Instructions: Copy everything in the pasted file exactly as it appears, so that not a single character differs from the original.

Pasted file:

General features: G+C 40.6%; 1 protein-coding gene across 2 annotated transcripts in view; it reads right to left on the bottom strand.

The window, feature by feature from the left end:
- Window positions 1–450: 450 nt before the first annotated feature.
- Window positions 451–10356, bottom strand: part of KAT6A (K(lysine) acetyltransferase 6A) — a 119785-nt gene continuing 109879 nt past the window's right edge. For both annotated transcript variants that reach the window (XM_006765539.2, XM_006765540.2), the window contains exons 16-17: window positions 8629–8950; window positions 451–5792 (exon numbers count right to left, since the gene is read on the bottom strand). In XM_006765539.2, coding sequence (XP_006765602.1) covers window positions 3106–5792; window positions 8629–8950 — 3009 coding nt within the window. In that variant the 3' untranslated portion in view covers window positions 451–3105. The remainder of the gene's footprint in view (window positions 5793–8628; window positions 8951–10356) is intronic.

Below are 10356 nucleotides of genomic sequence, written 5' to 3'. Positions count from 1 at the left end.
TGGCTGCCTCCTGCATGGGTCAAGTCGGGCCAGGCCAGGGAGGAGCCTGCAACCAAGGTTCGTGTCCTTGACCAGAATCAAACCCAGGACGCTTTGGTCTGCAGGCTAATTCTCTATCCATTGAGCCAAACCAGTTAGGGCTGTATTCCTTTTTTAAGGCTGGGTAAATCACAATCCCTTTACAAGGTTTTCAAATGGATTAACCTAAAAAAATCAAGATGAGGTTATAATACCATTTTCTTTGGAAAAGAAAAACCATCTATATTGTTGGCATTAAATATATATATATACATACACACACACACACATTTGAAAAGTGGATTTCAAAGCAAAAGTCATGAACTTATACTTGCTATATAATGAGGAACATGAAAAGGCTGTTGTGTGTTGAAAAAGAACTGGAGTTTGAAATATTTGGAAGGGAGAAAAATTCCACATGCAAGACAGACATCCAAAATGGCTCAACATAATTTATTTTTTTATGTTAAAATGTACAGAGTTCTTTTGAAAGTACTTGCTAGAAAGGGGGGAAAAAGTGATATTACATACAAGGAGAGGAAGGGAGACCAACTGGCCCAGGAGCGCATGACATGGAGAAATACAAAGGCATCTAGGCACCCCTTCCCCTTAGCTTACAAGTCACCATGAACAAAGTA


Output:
General features: G+C 40.6%; 1 protein-coding gene across 2 annotated transcripts in view; it reads right to left on the bottom strand.

The window, feature by feature from the left end:
- Window positions 1–450: 450 nt before the first annotated feature.
- Window positions 451–10356, bottom strand: part of KAT6A (K(lysine) acetyltransferase 6A) — a 119785-nt gene continuing 109879 nt past the window's right edge. For both annotated transcript variants that reach the window (XM_006765539.2, XM_006765540.2), the window contains exons 16-17: window positions 8629–8950; window positions 451–5792 (exon numbers count right to left, since the gene is read on the bottom strand). In XM_006765539.2, coding sequence (XP_006765602.1) covers window positions 3106–5792; window positions 8629–8950 — 3009 coding nt within the window. In that variant the 3' untranslated portion in view covers window positions 451–3105. The remainder of the gene's footprint in view (window positions 5793–8628; window positions 8951–10356) is intronic.

Below are 10356 nucleotides of genomic sequence, written 5' to 3'. Positions count from 1 at the left end.
TGGCTGCCTCCTGCATGGGTCAAGTCGGGCCAGGCCAGGGAGGAGCCTGCAACCAAGGTTCGTGTCCTTGACCAGAATCAAACCCAGGACGCTTTGGTCTGCAGGCTAATTCTCTATCCATTGAGCCAAACCAGTTAGGGCTGTATTCCTTTTTTAAGGCTGGGTAAATCACAATCCCTTTACAAGGTTTTCAAATGGATTAACCTAAAAAAATCAAGATGAGGTTATAATACCATTTTCTTTGGAAAAGAAAAACCATCTATATTGTTGGCATTAAATATATATATATACATACACACACACACACATTTGAAAAGTGGATTTCAAAGCAAAAGTCATGAACTTATACTTGCTATATAATGAGGAACATGAAAAGGCTGTTGTGTGTTGAAAAAGAACTGGAGTTTGAAATATTTGGAAGGGAGAAAAATTCCACATGCAAGACAGACATCCAAAATGGCTCAACATAATTTATTTTTTTATGTTAAAATGTACAGAGTTCTTTTGAAAGTACTTGCTAGAAAGGGGGGAAAAAGTGATATTACATACAAGGAGAGGAAGGGAGACCAACTGGCCCAGGAGCGCATGACATGGAGAAATACAAAGGCATCTAGGCACCCCTTCCCCTTAGCTTACAAGTCACCATGAACAAAGTA